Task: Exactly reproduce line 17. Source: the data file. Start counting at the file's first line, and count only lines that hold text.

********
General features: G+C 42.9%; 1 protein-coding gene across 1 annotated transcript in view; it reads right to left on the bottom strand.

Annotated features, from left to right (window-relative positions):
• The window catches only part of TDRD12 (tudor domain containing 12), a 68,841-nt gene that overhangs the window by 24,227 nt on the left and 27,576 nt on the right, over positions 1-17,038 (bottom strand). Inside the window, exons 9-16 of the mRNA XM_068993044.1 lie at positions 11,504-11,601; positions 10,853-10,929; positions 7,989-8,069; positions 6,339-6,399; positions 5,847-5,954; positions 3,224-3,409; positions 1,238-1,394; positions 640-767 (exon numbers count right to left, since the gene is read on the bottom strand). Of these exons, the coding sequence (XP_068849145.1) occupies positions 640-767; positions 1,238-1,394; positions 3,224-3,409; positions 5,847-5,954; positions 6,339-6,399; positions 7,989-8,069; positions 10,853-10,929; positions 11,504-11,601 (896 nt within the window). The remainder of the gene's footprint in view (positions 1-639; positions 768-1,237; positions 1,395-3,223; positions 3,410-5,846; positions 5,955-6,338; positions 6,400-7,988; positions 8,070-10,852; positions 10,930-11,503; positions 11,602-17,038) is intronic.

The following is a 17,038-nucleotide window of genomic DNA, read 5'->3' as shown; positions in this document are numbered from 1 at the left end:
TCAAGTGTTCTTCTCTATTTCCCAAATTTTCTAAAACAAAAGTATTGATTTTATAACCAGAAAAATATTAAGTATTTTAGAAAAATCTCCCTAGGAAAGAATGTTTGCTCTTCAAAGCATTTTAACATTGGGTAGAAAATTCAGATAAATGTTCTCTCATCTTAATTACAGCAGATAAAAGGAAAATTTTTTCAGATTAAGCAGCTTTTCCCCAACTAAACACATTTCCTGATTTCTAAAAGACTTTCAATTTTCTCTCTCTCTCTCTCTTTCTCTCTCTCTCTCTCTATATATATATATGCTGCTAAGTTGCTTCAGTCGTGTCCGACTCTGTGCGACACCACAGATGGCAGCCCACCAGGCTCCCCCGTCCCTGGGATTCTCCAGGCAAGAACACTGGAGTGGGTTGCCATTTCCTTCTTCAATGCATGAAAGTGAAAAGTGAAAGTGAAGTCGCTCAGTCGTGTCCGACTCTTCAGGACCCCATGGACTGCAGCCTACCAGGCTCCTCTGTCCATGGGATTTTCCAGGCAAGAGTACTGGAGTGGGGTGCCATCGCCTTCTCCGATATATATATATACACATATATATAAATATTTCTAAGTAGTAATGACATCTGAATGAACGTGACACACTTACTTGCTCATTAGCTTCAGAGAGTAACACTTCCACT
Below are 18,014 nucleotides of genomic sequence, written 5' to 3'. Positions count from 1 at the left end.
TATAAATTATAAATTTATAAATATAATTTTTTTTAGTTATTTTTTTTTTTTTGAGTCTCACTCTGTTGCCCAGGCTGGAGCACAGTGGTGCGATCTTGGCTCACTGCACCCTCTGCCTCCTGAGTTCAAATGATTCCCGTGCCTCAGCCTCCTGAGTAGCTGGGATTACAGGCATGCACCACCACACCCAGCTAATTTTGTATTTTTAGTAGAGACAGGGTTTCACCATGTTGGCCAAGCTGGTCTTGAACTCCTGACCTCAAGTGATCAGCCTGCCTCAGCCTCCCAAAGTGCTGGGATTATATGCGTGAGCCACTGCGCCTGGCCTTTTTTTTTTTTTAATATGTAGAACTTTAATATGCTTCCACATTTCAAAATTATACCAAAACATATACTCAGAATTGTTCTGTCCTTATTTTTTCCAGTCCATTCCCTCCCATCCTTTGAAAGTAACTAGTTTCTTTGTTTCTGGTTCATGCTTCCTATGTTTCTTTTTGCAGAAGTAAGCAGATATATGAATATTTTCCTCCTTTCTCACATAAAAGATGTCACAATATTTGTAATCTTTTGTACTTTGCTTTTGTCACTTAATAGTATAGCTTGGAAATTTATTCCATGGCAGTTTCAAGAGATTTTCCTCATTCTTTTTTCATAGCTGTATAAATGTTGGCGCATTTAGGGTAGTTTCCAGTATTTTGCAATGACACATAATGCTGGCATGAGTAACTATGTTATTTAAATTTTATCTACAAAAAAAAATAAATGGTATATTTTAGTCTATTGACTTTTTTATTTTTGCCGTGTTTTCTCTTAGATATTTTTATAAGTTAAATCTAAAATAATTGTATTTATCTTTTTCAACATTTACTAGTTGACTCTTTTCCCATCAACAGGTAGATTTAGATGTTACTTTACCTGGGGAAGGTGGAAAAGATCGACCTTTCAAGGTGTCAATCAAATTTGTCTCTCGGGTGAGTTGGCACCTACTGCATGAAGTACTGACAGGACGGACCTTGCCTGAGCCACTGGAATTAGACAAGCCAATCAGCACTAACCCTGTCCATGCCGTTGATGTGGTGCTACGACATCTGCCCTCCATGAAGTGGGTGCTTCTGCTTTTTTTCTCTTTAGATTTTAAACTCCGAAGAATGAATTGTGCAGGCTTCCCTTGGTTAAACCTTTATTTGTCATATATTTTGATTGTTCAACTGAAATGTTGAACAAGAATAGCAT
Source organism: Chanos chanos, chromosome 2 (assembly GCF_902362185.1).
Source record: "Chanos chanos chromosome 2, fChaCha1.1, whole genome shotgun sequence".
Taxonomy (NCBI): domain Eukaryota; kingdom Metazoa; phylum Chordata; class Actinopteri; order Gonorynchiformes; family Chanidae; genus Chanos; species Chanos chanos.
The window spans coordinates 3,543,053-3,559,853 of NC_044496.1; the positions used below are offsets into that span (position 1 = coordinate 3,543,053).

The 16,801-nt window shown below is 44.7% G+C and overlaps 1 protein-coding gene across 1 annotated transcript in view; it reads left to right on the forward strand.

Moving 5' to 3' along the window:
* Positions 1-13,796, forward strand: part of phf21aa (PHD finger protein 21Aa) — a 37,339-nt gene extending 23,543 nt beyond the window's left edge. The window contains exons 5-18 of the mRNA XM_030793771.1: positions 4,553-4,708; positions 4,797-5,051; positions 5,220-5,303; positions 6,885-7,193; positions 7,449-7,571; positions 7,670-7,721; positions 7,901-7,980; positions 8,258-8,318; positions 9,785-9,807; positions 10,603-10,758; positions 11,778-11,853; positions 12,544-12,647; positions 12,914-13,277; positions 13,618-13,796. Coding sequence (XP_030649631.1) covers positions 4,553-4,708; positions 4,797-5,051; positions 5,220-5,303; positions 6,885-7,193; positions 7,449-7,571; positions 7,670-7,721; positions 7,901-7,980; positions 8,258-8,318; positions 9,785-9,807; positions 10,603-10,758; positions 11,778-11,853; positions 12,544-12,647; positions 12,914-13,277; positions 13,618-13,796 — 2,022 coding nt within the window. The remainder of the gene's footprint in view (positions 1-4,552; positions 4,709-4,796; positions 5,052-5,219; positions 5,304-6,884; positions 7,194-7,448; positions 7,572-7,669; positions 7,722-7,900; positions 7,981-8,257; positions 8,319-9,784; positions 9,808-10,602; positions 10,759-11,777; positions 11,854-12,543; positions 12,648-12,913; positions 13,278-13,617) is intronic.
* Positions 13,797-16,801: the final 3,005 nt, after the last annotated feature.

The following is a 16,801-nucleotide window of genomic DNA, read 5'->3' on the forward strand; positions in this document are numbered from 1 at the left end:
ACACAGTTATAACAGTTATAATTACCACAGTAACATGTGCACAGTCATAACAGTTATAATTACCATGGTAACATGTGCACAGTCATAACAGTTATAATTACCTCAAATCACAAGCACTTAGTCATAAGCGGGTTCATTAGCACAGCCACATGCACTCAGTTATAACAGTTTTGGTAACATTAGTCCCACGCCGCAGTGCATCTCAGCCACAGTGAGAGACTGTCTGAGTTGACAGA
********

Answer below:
ACACAGTTATAACAGTTATAATTACCACAGTAACATGTGCACAGTCATAACAGTTATAATTACCATGGTAACATGTGCACAGTCATAACAGTTATAATTACCTCAAATCACAAGCACTTAGTCATAAGCGGGTTCATTAGCACAGCCACATGCACTCAGTTATAACAGTTTTGGTAACATTAGTCCCACGCCGCAGTGCATCTCAGCCACAGTGAGAGACTGTCTGAGTTGACAGA